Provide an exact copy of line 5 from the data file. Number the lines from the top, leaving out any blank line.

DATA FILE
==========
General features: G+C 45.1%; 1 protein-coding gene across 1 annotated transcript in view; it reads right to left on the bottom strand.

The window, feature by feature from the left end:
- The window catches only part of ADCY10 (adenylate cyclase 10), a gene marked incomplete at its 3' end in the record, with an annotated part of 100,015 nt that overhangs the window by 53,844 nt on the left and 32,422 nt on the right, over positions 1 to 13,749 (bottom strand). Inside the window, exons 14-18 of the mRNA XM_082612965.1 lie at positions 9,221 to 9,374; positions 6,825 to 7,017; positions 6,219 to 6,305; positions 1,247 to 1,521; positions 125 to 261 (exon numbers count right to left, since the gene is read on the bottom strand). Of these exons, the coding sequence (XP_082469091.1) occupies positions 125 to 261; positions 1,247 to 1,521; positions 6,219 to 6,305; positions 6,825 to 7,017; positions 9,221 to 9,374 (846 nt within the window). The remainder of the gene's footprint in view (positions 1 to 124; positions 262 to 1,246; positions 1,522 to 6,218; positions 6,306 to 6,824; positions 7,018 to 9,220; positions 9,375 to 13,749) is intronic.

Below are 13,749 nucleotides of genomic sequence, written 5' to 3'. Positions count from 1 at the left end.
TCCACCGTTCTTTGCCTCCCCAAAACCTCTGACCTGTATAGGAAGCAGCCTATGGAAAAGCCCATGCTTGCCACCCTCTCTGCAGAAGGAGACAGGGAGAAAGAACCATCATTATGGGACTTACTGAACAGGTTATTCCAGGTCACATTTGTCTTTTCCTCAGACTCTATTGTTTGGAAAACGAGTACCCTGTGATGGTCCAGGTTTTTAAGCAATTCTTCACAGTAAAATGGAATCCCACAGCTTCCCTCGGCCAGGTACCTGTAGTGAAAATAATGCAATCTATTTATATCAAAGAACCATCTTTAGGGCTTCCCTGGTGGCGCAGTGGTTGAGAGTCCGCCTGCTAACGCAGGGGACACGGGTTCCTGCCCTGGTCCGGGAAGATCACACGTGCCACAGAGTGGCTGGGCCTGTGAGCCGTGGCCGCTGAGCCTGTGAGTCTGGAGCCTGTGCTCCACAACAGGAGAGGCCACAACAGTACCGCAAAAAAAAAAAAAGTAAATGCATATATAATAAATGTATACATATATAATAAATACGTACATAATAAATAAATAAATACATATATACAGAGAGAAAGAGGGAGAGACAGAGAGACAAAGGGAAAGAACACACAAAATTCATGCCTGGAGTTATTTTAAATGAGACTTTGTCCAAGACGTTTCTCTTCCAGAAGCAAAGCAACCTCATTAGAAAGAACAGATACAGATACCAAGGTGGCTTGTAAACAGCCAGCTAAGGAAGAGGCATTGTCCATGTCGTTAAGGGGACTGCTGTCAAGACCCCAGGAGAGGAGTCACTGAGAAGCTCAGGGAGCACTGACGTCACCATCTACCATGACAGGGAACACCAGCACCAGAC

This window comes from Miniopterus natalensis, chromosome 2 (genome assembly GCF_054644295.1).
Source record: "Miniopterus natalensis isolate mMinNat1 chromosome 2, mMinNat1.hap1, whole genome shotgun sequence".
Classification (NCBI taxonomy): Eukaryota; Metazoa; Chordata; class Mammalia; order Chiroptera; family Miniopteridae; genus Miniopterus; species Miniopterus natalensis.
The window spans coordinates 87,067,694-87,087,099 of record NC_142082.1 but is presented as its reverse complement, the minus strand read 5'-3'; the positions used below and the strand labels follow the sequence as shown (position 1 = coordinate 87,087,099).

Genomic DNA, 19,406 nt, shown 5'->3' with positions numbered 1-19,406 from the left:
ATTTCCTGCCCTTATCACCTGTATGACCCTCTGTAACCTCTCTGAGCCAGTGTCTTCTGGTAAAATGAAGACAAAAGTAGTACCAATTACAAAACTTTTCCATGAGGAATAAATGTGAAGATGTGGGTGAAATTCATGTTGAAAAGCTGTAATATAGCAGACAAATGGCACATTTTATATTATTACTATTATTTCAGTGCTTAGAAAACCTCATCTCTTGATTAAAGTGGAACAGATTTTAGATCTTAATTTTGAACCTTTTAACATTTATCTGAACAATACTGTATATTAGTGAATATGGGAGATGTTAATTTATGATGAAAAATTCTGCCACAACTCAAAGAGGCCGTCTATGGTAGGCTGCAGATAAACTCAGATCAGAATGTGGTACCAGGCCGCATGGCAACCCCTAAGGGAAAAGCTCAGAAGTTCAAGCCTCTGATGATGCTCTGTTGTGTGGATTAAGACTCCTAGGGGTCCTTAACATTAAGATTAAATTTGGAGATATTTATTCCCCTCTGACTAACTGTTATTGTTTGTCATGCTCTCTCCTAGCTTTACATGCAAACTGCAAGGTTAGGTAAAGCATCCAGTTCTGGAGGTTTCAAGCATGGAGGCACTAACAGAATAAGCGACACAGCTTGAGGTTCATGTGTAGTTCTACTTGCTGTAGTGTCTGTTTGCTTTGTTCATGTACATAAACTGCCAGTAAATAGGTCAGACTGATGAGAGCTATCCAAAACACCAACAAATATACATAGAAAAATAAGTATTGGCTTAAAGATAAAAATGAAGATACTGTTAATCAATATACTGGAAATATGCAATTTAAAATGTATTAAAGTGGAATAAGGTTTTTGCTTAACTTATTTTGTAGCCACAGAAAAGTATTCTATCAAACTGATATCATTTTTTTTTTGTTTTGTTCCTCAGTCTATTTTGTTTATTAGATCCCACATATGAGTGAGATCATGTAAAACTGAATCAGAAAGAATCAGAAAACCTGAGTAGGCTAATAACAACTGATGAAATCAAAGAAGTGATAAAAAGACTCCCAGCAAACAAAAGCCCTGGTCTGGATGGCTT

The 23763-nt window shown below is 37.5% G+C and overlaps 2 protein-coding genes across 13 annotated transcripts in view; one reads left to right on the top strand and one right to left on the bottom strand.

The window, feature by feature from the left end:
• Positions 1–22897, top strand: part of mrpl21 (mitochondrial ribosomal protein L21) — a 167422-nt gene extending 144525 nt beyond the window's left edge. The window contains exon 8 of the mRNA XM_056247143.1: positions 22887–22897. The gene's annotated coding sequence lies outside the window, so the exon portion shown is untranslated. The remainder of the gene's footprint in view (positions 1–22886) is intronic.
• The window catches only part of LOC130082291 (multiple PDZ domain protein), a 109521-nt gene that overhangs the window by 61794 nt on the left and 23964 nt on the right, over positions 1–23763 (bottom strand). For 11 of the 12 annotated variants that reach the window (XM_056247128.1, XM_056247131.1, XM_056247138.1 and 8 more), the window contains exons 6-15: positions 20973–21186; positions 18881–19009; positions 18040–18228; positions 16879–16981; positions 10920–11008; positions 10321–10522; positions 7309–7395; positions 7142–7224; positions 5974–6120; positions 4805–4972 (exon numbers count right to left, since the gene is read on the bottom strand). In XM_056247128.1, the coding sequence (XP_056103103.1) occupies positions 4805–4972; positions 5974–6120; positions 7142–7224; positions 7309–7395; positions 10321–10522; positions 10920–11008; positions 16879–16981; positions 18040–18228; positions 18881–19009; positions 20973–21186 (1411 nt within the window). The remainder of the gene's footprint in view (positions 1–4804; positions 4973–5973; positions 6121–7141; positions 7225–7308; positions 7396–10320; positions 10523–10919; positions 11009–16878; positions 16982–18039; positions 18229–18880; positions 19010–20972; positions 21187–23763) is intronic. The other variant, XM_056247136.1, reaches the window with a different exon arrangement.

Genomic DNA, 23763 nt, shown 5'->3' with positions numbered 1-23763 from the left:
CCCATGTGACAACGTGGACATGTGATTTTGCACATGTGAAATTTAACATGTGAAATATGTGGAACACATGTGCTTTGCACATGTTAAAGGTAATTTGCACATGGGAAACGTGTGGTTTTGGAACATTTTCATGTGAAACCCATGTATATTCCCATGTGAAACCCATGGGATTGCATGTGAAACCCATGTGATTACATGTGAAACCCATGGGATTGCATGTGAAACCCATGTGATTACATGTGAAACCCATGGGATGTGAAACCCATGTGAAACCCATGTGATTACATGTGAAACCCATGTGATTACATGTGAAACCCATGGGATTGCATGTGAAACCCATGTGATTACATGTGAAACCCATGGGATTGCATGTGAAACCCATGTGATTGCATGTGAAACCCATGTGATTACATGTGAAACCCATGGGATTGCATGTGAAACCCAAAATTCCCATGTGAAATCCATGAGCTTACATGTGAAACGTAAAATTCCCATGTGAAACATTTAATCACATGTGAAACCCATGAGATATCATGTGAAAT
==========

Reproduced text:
TCCACCGTTCTTTGCCTCCCCAAAACCTCTGACCTGTATAGGAAGCAGCCTATGGAAAAGCCCATGCTTGCCACCCTCTCTGCAGAAGGAGACAGGGAGAAAGAACCATCATTATGGGACTTACTGAACAGGTTATTCCAGGTCACATTTGTCTTTTCCTCAGACTCTATTGTTTGGAAAACGAGTACCCTGTGATGGTCCAGGTTTTTAAGCAATTCTTCACAGTAAAATGGAATCCCACAGCTTCCCTCGGCCAGGTACCTGTAGTGAAAATAATGCAATCTATTTATATCAAAGAACCATCTTTAGGGCTTCCCTGGTGGCGCAGTGGTTGAGAGTCCGCCTGCTAACGCAGGGGACACGGGTTCCTGCCCTGGTCCGGGAAGATCACACGTGCCACAGAGTGGCTGGGCCTGTGAGCCGTGGCCGCTGAGCCTGTGAGTCTGGAGCCTGTGCTCCACAACAGGAGAGGCCACAACAGTACCGCAAAAAAAAAAAAAGTAAATGCATATATAATAAATGTATACATATATAATAAATACGTACATAATAAATAAATAAATACATATATACAGAGAGAAAGAGGGAGAGACAGAGAGACAAAGGGAAAGAACACACAAAATTCATGCCTGGAGTTATTTTAAATGAGACTTTGTCCAAGACGTTTCTCTTCCAGAAGCAAAGCAACCTCATTAGAAAGAACAGATACAGATACCAAGGTGGCTTGTAAACAGCCAGCTAAGGAAGAGGCATTGTCCATGTCGTTAAGGGGACTGCTGTCAAGACCCCAGGAGAGGAGTCACTGAGAAGCTCAGGGAGCACTGACGTCACCATCTACCATGACAGGGAACACCAGCACCAGAC